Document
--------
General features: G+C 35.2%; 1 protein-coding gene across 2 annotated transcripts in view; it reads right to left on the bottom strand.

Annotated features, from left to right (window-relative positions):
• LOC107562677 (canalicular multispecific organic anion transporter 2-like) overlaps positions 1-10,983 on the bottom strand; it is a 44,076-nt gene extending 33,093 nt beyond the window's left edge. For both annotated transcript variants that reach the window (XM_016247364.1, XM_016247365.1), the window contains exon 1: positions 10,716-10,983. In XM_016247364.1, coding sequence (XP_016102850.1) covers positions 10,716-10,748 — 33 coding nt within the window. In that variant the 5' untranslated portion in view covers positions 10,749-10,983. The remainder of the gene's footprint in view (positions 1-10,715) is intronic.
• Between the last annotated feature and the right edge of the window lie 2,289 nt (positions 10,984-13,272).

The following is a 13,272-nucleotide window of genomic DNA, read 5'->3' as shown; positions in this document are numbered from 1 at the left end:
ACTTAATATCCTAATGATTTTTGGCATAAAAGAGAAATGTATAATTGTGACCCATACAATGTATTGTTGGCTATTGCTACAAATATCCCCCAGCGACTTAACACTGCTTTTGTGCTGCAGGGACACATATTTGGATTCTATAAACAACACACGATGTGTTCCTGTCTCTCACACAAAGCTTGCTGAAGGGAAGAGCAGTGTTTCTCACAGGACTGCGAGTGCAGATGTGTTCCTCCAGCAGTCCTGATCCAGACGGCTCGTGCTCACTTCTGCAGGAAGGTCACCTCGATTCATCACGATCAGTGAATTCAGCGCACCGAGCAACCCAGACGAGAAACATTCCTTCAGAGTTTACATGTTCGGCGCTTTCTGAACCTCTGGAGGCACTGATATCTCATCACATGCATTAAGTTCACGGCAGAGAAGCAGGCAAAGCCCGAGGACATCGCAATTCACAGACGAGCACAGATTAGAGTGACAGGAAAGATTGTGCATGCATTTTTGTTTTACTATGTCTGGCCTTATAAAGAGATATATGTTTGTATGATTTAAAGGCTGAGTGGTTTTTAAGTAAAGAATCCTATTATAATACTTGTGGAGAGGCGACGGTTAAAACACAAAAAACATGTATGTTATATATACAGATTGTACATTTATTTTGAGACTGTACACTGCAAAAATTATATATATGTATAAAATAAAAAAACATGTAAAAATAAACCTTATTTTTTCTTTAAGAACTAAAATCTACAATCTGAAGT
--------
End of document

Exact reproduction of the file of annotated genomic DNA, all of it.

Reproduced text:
General features: G+C 35.2%; 1 protein-coding gene across 2 annotated transcripts in view; it reads right to left on the bottom strand.

Annotated features, from left to right (window-relative positions):
• LOC107562677 (canalicular multispecific organic anion transporter 2-like) overlaps positions 1-10,983 on the bottom strand; it is a 44,076-nt gene extending 33,093 nt beyond the window's left edge. For both annotated transcript variants that reach the window (XM_016247364.1, XM_016247365.1), the window contains exon 1: positions 10,716-10,983. In XM_016247364.1, coding sequence (XP_016102850.1) covers positions 10,716-10,748 — 33 coding nt within the window. In that variant the 5' untranslated portion in view covers positions 10,749-10,983. The remainder of the gene's footprint in view (positions 1-10,715) is intronic.
• Between the last annotated feature and the right edge of the window lie 2,289 nt (positions 10,984-13,272).

The following is a 13,272-nucleotide window of genomic DNA, read 5'->3' as shown; positions in this document are numbered from 1 at the left end:
ACTTAATATCCTAATGATTTTTGGCATAAAAGAGAAATGTATAATTGTGACCCATACAATGTATTGTTGGCTATTGCTACAAATATCCCCCAGCGACTTAACACTGCTTTTGTGCTGCAGGGACACATATTTGGATTCTATAAACAACACACGATGTGTTCCTGTCTCTCACACAAAGCTTGCTGAAGGGAAGAGCAGTGTTTCTCACAGGACTGCGAGTGCAGATGTGTTCCTCCAGCAGTCCTGATCCAGACGGCTCGTGCTCACTTCTGCAGGAAGGTCACCTCGATTCATCACGATCAGTGAATTCAGCGCACCGAGCAACCCAGACGAGAAACATTCCTTCAGAGTTTACATGTTCGGCGCTTTCTGAACCTCTGGAGGCACTGATATCTCATCACATGCATTAAGTTCACGGCAGAGAAGCAGGCAAAGCCCGAGGACATCGCAATTCACAGACGAGCACAGATTAGAGTGACAGGAAAGATTGTGCATGCATTTTTGTTTTACTATGTCTGGCCTTATAAAGAGATATATGTTTGTATGATTTAAAGGCTGAGTGGTTTTTAAGTAAAGAATCCTATTATAATACTTGTGGAGAGGCGACGGTTAAAACACAAAAAACATGTATGTTATATATACAGATTGTACATTTATTTTGAGACTGTACACTGCAAAAATTATATATATGTATAAAATAAAAAAACATGTAAAAATAAACCTTATTTTTTCTTTAAGAACTAAAATCTACAATCTGAAGT